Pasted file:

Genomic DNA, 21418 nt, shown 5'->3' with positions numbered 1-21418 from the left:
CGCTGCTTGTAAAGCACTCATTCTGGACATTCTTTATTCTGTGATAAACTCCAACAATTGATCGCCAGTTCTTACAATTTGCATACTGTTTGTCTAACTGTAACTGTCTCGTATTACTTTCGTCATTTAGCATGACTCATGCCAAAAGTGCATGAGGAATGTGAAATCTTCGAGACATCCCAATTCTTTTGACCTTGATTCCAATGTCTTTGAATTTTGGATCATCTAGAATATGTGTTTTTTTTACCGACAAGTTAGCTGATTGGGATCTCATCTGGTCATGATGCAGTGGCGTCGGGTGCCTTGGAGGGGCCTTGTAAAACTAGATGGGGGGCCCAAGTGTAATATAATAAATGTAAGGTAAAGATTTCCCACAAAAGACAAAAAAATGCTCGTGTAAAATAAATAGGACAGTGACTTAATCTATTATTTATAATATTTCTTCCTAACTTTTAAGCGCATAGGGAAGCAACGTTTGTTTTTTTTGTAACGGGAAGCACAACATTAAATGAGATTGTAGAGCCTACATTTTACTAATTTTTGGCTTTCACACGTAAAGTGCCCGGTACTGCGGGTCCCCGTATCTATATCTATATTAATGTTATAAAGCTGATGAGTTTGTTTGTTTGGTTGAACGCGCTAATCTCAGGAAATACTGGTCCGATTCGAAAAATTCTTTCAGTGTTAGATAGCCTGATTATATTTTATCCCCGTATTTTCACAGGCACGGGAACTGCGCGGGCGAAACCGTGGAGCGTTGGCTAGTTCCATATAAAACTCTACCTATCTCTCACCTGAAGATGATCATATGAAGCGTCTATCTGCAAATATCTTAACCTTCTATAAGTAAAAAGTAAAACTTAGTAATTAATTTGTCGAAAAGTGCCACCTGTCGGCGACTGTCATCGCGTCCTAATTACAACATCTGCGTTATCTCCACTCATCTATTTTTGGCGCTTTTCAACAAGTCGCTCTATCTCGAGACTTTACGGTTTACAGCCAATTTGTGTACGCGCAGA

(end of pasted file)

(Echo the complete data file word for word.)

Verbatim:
Genomic DNA, 21418 nt, shown 5'->3' with positions numbered 1-21418 from the left:
CGCTGCTTGTAAAGCACTCATTCTGGACATTCTTTATTCTGTGATAAACTCCAACAATTGATCGCCAGTTCTTACAATTTGCATACTGTTTGTCTAACTGTAACTGTCTCGTATTACTTTCGTCATTTAGCATGACTCATGCCAAAAGTGCATGAGGAATGTGAAATCTTCGAGACATCCCAATTCTTTTGACCTTGATTCCAATGTCTTTGAATTTTGGATCATCTAGAATATGTGTTTTTTTTACCGACAAGTTAGCTGATTGGGATCTCATCTGGTCATGATGCAGTGGCGTCGGGTGCCTTGGAGGGGCCTTGTAAAACTAGATGGGGGGCCCAAGTGTAATATAATAAATGTAAGGTAAAGATTTCCCACAAAAGACAAAAAAATGCTCGTGTAAAATAAATAGGACAGTGACTTAATCTATTATTTATAATATTTCTTCCTAACTTTTAAGCGCATAGGGAAGCAACGTTTGTTTTTTTTGTAACGGGAAGCACAACATTAAATGAGATTGTAGAGCCTACATTTTACTAATTTTTGGCTTTCACACGTAAAGTGCCCGGTACTGCGGGTCCCCGTATCTATATCTATATTAATGTTATAAAGCTGATGAGTTTGTTTGTTTGGTTGAACGCGCTAATCTCAGGAAATACTGGTCCGATTCGAAAAATTCTTTCAGTGTTAGATAGCCTGATTATATTTTATCCCCGTATTTTCACAGGCACGGGAACTGCGCGGGCGAAACCGTGGAGCGTTGGCTAGTTCCATATAAAACTCTACCTATCTCTCACCTGAAGATGATCATATGAAGCGTCTATCTGCAAATATCTTAACCTTCTATAAGTAAAAAGTAAAACTTAGTAATTAATTTGTCGAAAAGTGCCACCTGTCGGCGACTGTCATCGCGTCCTAATTACAACATCTGCGTTATCTCCACTCATCTATTTTTGGCGCTTTTCAACAAGTCGCTCTATCTCGAGACTTTACGGTTTACAGCCAATTTGTGTACGCGCAGA